Majority staff in Oman expect pay rise in 2016: Survey

Business Monday 16/May/2016 22:46 PM
By: Times News Service
Majority staff in Oman expect pay rise in 2016: Survey

Muscat: More than half (55 per cent) of the respondents of a survey in Oman said they expect a salary increase in 2016, according to the 2016 Middle East and North Africa Salary Survey, conducted by job site, and YouGov, a market research agency.
However, some companies are not ready to give the hike given the economic condition and low oil prices.
Get your essential daily briefing delivered direct to your email inbox with our e-newsletter
Mohammed Shafiqul Islam Bhuiyan, general manager of a leading travel agency said: It’s impossible for most companies to give any hike this year as the business is not good. “Some small companies are even cutting down the perks,” he added.
“But if the oil prices go up, then we have a hope of more business, which can transform into more money for employees,” he said.
Shiv Gupta, chief executive officer of an IT company-based in Muscat, said, “The market has slowed down and they are currently experiencing a delay in receiving payments from the market. Taking everything into account, very few companies will even consider an increase.”
In Oman, one in five professionals (20 per cent) believed their salary was competitive with employees in other companies in their industry, while a majority (62 per cent) believed the salary was lower than the industry average.
When asked about the industries which offered the highest salaries, oil, gas and petrochemicals (60 per cent), banking and finance (27 per cent) and airline/aviation (25 per cent) emerged as the highest paying industries, as per Oman respondents.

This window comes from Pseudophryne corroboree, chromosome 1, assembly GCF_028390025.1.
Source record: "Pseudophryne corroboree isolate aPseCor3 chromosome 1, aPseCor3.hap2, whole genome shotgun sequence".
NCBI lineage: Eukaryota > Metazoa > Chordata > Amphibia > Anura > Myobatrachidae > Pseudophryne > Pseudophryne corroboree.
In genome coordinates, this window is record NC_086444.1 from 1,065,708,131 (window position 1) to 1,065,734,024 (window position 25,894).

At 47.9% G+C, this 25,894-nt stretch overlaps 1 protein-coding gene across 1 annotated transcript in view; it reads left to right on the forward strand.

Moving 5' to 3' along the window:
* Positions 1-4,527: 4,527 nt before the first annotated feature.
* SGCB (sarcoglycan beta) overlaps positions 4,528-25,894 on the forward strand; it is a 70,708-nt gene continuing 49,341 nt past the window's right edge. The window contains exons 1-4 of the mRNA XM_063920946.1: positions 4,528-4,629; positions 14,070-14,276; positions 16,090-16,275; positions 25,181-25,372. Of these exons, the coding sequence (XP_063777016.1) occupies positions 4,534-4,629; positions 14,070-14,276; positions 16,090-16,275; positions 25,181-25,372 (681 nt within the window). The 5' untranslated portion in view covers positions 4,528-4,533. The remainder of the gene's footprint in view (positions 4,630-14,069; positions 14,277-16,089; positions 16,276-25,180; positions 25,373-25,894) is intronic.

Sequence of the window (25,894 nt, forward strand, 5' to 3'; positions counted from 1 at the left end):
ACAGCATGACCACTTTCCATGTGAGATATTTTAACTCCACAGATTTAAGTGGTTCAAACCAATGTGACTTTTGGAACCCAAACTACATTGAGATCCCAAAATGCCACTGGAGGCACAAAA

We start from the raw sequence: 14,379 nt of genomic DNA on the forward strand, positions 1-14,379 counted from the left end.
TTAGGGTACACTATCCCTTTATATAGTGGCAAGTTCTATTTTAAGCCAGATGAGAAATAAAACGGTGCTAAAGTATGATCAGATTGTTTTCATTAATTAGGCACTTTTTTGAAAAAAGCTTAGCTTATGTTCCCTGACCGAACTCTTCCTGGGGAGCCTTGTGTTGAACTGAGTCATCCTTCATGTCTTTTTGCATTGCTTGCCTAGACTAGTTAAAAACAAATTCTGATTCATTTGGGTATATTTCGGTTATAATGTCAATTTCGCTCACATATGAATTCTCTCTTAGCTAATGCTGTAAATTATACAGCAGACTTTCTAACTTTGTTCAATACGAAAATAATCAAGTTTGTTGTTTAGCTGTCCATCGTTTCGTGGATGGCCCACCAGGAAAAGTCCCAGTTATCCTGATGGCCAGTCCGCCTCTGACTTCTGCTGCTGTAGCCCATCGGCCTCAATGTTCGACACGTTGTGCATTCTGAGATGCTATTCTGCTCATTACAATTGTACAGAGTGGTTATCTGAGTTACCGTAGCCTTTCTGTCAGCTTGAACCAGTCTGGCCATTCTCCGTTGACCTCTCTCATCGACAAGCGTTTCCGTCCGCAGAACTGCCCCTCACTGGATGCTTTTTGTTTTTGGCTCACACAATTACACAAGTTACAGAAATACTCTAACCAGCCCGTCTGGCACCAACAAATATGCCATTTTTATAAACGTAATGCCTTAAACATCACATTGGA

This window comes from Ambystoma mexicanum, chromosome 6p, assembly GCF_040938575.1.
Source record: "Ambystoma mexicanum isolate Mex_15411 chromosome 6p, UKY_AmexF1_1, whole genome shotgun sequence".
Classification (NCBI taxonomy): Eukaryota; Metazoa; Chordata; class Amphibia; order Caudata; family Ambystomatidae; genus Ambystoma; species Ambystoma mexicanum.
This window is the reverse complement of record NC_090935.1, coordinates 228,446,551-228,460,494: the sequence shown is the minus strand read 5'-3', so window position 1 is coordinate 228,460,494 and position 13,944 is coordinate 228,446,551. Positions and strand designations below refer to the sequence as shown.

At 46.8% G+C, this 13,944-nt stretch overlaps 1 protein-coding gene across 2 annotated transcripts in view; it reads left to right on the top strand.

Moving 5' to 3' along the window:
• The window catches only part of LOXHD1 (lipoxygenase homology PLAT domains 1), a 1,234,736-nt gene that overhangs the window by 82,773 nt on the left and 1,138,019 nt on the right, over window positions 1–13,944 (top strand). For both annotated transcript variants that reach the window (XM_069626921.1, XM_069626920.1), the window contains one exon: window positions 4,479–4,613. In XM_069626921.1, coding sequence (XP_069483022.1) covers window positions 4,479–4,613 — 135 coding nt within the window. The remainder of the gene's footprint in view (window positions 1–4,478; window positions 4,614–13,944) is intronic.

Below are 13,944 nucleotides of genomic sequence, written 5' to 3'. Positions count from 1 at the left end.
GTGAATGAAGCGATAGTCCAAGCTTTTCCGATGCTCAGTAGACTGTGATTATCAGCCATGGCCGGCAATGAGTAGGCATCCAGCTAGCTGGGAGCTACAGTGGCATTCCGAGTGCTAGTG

Fifty per cent of Oman respondents claimed the salary they earned was, at least to some extent, the main reason for their loyalty to their company, while more than one quarter (28 per cent) claimed their loyalty was not linked to the salary.
Besides salary, long-term career advancement opportunities (42 per cent) and line manager (28 per cent) emerged as the most important factors driving employee loyalty in Oman.
In terms of equal pay, while half (54 per cent) claimed they were unaware, the largest proportion (28 per cent) with a point of view believed that men and women were being paid equally for doing the same work.
“This study was specially designed to provide employers with an insight into employee satisfaction levels with their salary and raises. This information is key to guiding both employers and job seekers, so the mismatch between salaries offered and expectations can be successfully addressed.
“Tools such as Salary Search by can help employers discover the salaries that are being paid in their industry. The same tool helps professionals gauge their earnings against market average, and thus, learn whether or not they are being fairly paid for the job they are doing,” said Suhail Masri, VP of Employer Solutions,
Pay raises
In 2015, 17 per cent of respondents in Oman received a promotion, with two-thirds of them (65 per cent) received an accompanying salary increase.
Surprisingly, 36 per cent of Oman respondents disclosed that they have not received a pay raise in 2015 at all, and 41 per cent of those who did were quite dissatisfied with their raise.
In fact, only 5 per cent of Oman respondents said their raise was above the inflation rate; 20 per cent said it was in line with the inflation rate, and 51 per cent said the raise they received was below the current rate of inflation.
On the other hand, 18 per cent appeared to be very happy or modestly happy with their raise, and 10 per cent believed that the pay raise they received last year was fair in the light of their contribution to the company.
As for future expectations, 43 per cent of Oman respondents expected a raise of up to 15 per cent, while 21 per cent did not expect to receive a raise at all in 2016. Another 19 per cent were unsure of whether they would get a raise.
Bonuses and promotions
In Oman, 37 per cent of professionals received overtime pay, and 46 per cent received a company bonus or incentive plan. For those who received a bonus, 68 per cent said they get an annual or year-end bonus, while 42 per cent get an incentive-based bonus.